No Food, No Shelter, Rohingya Suffer in Bangladesh

No Food, No Shelter, Rohingya Suffer in BangladeshNo Food, No Shelter, Rohingya Suffer in Bangladesh

Hundreds of Rohingya, including children, were jostling to get hold of aid packages being thrown from trucks at Balukhali in the Bangladeshi city of Cox’s Bazar bordering Myanmar.

Women, many with babies on their shoulders, stood in torrential rain in the hope of getting food, tarpaulins and clothes distributed by local Bangladeshis, Al Jazeera reported.

Chaos was all around at Balukhali, where a large number of Rohingya have taken refuge, as the rain added to the misery of the persecuted community.

Highlighting the grave conditions for Rohingya refugees, aid agencies reported on September 15 that at least two children and one woman were killed in a stampede that broke out as aid was being distributed.

More than half of the estimated 412,000 Rohingya who have escaped Myanmar’s military crackdown live in makeshift sites without proper shelter, clean drinking water and sanitation.

On Sunday, police and army officials were checking vehicles coming from the camps towards Cox’s Bazar city, a day after the Bangladesh government announced restrictions on the refugees’ movement.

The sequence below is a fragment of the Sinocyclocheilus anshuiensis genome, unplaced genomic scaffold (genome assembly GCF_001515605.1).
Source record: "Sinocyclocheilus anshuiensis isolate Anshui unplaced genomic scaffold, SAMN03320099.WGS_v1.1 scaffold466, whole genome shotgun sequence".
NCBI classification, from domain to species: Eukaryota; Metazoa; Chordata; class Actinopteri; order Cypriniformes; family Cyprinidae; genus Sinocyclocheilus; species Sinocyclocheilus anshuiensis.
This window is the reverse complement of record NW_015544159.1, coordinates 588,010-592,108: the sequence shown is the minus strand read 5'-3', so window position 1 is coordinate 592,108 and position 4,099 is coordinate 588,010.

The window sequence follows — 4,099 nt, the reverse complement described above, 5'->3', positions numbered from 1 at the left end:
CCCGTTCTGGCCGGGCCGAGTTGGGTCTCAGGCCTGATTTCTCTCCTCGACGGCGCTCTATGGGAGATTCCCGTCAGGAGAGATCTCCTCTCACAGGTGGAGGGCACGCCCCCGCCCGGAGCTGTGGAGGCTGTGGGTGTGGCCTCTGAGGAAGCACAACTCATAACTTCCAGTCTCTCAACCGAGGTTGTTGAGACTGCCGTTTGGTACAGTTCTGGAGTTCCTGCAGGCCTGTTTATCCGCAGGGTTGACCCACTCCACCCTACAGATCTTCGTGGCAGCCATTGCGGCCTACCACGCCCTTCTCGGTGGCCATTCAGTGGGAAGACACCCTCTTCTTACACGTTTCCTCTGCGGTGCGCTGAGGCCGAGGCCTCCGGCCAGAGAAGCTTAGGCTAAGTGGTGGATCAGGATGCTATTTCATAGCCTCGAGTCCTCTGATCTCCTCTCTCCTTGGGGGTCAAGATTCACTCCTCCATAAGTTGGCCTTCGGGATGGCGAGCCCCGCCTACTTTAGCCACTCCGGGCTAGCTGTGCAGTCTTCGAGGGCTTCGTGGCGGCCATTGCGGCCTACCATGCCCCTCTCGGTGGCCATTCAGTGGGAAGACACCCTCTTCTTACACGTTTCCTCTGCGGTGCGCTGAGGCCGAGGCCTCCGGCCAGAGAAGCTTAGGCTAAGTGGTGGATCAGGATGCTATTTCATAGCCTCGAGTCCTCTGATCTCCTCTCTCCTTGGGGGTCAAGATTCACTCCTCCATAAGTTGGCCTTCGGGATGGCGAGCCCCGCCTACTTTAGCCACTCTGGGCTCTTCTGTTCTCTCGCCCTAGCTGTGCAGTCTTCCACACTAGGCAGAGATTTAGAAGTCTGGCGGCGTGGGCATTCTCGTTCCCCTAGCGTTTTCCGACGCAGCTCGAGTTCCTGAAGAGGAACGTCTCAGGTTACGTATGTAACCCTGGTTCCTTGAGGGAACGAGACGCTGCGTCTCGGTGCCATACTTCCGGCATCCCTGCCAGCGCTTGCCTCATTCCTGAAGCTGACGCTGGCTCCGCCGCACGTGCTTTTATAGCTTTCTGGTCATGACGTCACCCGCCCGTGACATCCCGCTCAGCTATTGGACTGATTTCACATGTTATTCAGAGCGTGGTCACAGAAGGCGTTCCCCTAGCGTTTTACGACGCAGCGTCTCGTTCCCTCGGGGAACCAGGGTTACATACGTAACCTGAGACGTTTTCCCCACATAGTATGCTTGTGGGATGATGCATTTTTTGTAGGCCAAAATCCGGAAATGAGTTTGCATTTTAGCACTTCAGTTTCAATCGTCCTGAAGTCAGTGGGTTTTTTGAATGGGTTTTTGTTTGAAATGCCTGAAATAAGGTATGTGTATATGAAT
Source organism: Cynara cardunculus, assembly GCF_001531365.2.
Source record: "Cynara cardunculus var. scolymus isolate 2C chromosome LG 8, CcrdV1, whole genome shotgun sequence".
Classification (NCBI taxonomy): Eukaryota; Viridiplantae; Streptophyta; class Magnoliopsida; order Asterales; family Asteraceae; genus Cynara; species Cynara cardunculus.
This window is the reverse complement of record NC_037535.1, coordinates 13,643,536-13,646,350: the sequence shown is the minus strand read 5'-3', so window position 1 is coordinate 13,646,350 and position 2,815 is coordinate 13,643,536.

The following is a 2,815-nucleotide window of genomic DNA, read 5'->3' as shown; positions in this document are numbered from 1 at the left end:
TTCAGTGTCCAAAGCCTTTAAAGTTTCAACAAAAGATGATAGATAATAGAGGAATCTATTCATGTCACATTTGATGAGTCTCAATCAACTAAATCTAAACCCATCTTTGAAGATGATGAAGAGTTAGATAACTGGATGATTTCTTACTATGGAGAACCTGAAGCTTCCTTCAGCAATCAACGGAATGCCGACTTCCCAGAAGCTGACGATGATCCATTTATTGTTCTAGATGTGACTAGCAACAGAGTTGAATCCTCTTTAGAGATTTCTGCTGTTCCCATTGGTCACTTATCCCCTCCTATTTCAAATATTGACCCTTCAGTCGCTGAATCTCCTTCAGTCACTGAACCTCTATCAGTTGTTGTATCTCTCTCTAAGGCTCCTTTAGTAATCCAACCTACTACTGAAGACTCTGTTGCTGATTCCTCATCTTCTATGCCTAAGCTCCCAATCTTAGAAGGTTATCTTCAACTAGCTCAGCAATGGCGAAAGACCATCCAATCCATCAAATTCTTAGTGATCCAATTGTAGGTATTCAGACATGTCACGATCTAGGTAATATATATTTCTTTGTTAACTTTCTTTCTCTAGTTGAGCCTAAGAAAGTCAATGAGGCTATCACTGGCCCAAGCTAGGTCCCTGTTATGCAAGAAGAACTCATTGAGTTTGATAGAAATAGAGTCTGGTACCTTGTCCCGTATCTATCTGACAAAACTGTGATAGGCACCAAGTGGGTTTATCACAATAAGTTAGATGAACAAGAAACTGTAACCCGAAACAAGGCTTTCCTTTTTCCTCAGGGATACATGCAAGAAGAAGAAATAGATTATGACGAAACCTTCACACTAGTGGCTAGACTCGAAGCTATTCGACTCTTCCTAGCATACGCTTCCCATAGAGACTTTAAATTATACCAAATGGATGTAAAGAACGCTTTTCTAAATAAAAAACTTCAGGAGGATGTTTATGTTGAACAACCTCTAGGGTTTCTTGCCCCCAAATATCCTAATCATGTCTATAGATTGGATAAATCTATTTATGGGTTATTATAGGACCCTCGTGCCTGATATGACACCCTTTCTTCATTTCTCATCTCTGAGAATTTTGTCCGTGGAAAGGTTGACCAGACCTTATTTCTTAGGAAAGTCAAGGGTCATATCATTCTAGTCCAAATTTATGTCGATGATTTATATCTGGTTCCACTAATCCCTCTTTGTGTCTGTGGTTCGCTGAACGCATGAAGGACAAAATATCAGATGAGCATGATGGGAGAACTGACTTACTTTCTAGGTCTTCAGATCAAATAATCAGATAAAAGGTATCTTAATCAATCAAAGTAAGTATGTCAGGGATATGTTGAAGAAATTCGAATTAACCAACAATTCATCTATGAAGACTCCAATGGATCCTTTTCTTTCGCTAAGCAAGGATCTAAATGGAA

Arefa, along with hundreds of fellow Rohingya, was among the crowd waiting for the much-needed aid.

She was drenched, holding her two-year-old daughter Minara on her shoulder. Arefa was crying. She said there was no food for her and her two children.

“I do not have food, no shelter and no way to cook anything. I have yet to get any relief,” she said with tears pouring down. “If I get aid I eat, otherwise I go hungry.”

Myanmar’s military launched a bloody crackdown on ethnic Rohingya, who are mostly Muslims, after an armed Rohingya group carried out a deadly attack against the army.

Since then the army has killed more than 400 people and driven out hundreds of thousands from the western Rakhine State, creating one of the biggest refugee crises of recent times.

Distressed Rohingya have built shanties made of tarpaulin and bamboo sticks on sandy hillocks and in open spaces, as there is limited space in the registered camps run by national and international NGOs.


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